In gravitational lensing, light from distant galaxies is deflected on its way to Earth by the gravitational field of any massive object that lies in the way. Because of this light bending, we see the galaxy distorted into an arc or multiple separate images. When both galaxies are exactly lined up, the light forms a bull's-eye pattern, called an Einstein ring, around the foreground galaxy.

Besides producing odd shapes, gravitational lensing gives astronomers the most direct probe of the distribution of dark matter in elliptical galaxies. Dark matter is an invisible and exotic form of matter that has not yet been directly observed. By searching for dark matter in galaxies, astronomers hope to gain insight into galaxy formation, which must have started around lumpy concentrations of dark matter in the early universe.

The newly discovered lenses come from an ongoing project called the Sloan Lens ACS Survey (SLACS). A team of astronomers, led by Adam Bolton of the Harvard-Smithsonian Center for Astrophysics in Cambridge, Mass., and Leon Koopmans of the Kapteyn Astronomical Institute in the Netherlands, selected the candidate lenses from among several hundred thousand optical spectra of elliptical galaxies in the Sloan Digital Sky Survey.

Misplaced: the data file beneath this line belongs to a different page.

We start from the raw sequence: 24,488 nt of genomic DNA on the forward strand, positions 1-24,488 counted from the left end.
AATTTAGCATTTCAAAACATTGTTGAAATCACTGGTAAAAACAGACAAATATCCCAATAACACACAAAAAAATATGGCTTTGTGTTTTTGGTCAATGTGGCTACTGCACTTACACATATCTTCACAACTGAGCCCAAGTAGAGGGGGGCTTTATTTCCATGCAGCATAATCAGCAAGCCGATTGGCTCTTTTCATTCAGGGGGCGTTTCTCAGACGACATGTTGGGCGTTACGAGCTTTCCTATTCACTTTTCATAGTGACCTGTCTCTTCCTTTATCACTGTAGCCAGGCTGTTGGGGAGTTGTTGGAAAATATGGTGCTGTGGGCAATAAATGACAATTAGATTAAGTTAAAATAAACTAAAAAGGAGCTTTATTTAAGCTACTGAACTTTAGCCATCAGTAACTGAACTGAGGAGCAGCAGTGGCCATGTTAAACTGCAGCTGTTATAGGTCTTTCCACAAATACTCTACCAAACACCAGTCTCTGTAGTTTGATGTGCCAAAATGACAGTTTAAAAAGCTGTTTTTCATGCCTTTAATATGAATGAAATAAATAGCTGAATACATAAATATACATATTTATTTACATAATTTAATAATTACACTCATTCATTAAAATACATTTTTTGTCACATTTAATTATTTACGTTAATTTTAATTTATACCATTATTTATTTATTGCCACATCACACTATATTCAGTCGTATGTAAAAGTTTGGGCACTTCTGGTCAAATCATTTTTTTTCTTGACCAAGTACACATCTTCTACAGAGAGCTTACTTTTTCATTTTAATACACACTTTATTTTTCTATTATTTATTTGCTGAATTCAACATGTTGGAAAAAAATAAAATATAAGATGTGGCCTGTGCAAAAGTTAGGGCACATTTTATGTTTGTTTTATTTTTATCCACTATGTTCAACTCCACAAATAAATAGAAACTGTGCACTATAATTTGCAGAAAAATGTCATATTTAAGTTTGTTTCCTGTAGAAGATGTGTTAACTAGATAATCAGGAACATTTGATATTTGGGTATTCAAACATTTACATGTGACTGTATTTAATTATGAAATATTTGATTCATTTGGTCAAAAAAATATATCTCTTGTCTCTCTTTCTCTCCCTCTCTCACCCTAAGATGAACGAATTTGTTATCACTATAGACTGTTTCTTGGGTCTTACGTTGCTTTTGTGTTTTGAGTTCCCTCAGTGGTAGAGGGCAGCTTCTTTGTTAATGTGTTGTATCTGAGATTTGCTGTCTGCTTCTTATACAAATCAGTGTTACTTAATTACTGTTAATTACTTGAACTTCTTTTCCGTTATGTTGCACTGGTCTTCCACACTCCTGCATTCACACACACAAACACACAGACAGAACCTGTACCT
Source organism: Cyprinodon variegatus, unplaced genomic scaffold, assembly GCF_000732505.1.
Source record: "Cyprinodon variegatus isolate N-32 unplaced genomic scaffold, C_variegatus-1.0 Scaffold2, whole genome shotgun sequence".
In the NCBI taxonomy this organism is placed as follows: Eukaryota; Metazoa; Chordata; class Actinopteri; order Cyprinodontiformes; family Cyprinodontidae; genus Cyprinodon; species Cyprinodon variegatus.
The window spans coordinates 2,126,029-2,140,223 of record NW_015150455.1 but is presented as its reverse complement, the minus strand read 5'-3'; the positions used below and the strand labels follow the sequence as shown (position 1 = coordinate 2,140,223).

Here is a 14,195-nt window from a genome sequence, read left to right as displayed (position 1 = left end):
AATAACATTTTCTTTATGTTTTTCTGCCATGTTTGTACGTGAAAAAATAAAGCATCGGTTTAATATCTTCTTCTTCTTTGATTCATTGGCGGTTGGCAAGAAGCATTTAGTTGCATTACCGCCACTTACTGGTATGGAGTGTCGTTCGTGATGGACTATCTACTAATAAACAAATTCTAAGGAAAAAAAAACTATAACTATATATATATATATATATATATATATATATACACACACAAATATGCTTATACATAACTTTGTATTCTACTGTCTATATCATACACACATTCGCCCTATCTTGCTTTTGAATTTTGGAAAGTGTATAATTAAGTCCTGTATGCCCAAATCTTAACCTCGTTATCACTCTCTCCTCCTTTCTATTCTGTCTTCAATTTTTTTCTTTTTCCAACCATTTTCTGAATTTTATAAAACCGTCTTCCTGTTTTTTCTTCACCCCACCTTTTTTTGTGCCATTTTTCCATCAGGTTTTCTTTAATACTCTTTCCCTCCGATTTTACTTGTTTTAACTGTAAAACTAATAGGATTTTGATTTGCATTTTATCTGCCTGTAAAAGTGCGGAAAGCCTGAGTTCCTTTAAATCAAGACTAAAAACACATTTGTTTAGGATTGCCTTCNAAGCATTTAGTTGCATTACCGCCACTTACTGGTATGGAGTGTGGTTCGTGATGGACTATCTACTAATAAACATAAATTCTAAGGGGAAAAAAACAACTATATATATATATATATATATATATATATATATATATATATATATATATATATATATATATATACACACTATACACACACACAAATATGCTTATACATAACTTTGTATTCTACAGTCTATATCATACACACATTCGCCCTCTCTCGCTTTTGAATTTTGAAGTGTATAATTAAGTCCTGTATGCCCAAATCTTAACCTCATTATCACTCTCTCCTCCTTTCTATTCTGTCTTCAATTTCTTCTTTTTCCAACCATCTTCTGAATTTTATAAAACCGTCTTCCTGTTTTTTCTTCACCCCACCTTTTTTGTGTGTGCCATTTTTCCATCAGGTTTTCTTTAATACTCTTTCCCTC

The team was looking for clear evidence of emission from galaxies twice as far from Earth and directly behind the closer galaxies. They then used Hubble's Advanced Camera for Surveys to snap images of 28 of these candidate lensing galaxies. By studying the arcs and rings produced by 19 of these candidates, the astronomers can precisely measure the mass of the foreground galaxies. These new discoveries add significantly to the approximately 100 gravitational lenses previously known.

"Being able to study these and other gravitational lenses as far back in time as several billion years allows us to see directly whether the distribution of invisible and visible mass changes with cosmic time," says Koopmans. "With this information, we can test the commonly held idea that galaxies form from collision and mergers of smaller galaxies."